It was probably about a year ago, we were sitting around our friend’s kitchen table, kids running around upstairs, us lingering in the moments between the kids settling down (hahahahahahaha) and us playing a game, and we started scrolling through housing listings on our phones.
Vinnie and I had talked about it for awhile, how cool it would be, to own a house big enough for two families. Save money. Live with friends. Have personal space AND community, all in one building. We could take turns babysitting. We could go for runs during the day. The kids would entertain each other and be out of our hair long enough for us to be able to do dishes or make dinner. We could stay up late, and then just walk down (or up) stairs, rather than lug sleeping children out to the minivan and drive half an hour to get home.
It would be a dream.
And so, we did it.
I don’t think that it’s for everyone. I’ll say that.
I don’t think it would have been right for me, at twenty-four and we were just figuring things out, as a new family.
If you’re a person who values privacy, above all else, it’s probably not for you.
If you need peace and quiet on the regular, also probably not for you.
But, now, for where I am at personally, and where we are as a family, it seems so silly that we haven’t already being doing this for years.
Our home is busy, most all of the time. There are children learning, exploring, scribbling on walls, helping with dinner, yelling over one another (just to be heard), bickering over whose cup is whose.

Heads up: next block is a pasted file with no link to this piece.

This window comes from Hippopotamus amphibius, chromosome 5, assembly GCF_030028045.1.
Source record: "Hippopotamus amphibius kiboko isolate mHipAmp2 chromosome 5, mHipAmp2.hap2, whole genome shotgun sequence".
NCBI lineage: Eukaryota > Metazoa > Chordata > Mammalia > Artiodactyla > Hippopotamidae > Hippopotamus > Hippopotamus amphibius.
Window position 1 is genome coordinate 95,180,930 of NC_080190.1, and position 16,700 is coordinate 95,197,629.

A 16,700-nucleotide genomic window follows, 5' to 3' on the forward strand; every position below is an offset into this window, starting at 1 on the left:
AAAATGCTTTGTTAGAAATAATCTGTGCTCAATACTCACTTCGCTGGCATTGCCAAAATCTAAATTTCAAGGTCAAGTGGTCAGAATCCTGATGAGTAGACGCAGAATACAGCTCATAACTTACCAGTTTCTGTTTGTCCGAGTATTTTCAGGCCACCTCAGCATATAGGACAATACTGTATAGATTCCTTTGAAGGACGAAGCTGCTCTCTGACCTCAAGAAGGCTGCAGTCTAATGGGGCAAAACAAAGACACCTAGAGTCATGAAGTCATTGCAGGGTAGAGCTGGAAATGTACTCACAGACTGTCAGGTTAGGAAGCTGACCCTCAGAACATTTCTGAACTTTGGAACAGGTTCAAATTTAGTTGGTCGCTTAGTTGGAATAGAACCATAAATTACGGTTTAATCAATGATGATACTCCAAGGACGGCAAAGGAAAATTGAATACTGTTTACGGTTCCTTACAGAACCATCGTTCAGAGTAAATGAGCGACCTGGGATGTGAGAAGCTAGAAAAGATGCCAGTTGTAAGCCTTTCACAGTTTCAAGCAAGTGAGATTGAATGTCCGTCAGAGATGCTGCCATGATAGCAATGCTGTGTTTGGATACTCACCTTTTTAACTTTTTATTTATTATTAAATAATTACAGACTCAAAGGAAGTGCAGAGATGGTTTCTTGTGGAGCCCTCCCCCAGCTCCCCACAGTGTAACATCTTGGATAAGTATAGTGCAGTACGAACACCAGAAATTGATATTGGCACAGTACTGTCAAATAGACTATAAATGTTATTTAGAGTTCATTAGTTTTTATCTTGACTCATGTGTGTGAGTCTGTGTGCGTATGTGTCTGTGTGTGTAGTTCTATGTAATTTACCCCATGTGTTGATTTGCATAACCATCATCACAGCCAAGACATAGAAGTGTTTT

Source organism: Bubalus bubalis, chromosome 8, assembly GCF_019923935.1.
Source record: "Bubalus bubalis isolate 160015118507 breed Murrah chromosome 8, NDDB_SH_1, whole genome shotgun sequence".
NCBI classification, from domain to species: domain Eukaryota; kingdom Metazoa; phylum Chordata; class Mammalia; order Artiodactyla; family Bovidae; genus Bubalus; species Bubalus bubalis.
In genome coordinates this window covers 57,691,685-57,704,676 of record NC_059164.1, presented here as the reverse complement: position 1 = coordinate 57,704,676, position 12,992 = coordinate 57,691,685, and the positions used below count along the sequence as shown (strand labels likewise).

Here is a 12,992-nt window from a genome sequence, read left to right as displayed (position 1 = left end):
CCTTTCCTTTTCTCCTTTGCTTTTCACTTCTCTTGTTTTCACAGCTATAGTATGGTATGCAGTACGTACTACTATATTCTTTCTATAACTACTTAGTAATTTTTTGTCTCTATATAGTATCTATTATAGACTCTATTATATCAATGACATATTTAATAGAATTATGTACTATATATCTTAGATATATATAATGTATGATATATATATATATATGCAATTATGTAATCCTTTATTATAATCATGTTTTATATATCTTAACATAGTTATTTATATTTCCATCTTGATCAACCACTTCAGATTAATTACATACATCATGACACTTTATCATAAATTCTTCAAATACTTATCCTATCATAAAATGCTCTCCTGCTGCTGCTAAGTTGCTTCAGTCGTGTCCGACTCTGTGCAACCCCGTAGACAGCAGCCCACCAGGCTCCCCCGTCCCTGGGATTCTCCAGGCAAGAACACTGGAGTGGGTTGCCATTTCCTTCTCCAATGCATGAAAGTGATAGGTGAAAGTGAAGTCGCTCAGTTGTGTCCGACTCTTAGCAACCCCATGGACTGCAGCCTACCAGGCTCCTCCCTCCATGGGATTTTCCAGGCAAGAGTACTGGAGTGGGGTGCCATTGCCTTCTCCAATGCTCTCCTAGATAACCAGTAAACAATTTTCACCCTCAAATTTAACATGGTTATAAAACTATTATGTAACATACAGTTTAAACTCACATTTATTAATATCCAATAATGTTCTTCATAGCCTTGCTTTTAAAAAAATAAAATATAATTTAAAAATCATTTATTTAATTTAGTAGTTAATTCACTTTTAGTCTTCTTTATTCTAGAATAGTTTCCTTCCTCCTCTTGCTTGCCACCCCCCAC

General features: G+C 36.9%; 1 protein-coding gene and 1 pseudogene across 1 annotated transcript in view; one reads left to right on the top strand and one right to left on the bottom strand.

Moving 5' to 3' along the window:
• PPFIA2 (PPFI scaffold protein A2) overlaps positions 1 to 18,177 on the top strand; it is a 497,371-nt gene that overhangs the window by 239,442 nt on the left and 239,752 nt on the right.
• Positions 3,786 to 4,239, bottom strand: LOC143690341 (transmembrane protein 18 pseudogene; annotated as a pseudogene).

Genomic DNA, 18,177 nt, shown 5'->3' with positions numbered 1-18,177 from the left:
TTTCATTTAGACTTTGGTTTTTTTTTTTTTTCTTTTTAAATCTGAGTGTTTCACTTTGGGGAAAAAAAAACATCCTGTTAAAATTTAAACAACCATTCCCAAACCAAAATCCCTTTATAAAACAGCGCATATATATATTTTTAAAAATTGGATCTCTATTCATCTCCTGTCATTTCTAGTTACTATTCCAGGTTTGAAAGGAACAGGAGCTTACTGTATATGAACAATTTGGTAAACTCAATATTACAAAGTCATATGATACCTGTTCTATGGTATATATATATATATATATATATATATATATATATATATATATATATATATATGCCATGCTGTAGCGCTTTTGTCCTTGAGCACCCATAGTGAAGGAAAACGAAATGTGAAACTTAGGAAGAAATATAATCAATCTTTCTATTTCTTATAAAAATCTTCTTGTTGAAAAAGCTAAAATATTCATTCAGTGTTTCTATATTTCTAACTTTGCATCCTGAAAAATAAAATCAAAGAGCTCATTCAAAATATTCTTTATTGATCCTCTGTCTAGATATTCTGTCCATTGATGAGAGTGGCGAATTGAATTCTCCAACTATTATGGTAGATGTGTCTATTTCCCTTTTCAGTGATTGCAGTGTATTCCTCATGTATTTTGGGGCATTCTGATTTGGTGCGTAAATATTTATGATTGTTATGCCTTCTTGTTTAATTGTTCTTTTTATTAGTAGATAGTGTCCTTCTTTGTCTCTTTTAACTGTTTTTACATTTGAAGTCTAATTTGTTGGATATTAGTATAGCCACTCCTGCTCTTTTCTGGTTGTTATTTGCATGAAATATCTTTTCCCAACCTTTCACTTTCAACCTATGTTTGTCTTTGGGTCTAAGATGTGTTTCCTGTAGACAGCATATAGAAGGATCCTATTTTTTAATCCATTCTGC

It’s grilled cheese and Story Cubes on the floor for lunch, and it’s little girls building business empires, with towels on their heads.
There are parents trying to get editing done, homeschool done, writing done, business work done, house work done.
Yesterday, it was a frenzy of learning, editing, running, cleaning, karate, appointments, yoga instruction, grocery store runs, crying babies, failed pizza deliveries-turned-“can you pick that up on the way home, please?” moments. I bounced their baby on my hip, then snuggled him to sleep. Jake carried my awkward and heavy “build-it-yourself” convertible sofa up from the porch to our living room. Pizza and groceries arrived with Vinnie, yoga finished and Jenny reheated her dinner.
We all stood around, smiling, sighing, letting the day just collapse around us, while we ate on paper plates and poured, what felt like, a million cups of milk.
It was two families under one roof, a dining room table with four pizza boxes and seven kids, a terrible Patriots game, a two year old making us laugh with her sleepy staggering walk and goofy grin, a stumbling mess of children up and down stairs to wash faces and brush teeth, and finally, eventually, it was quiet.
And in that quiet, as I sat down to work, I thought, how incredibly blissed out I am, at all of it. The chaotic energy. The friendships. The closeness of our kids and the opportunities to share in just boring ‘ol every day life, with people that I care about.
Pizza and football and the messiness of life, together.
It’s just nice.
Because, somehow, boring ‘ol everyday life becomes better, with friends.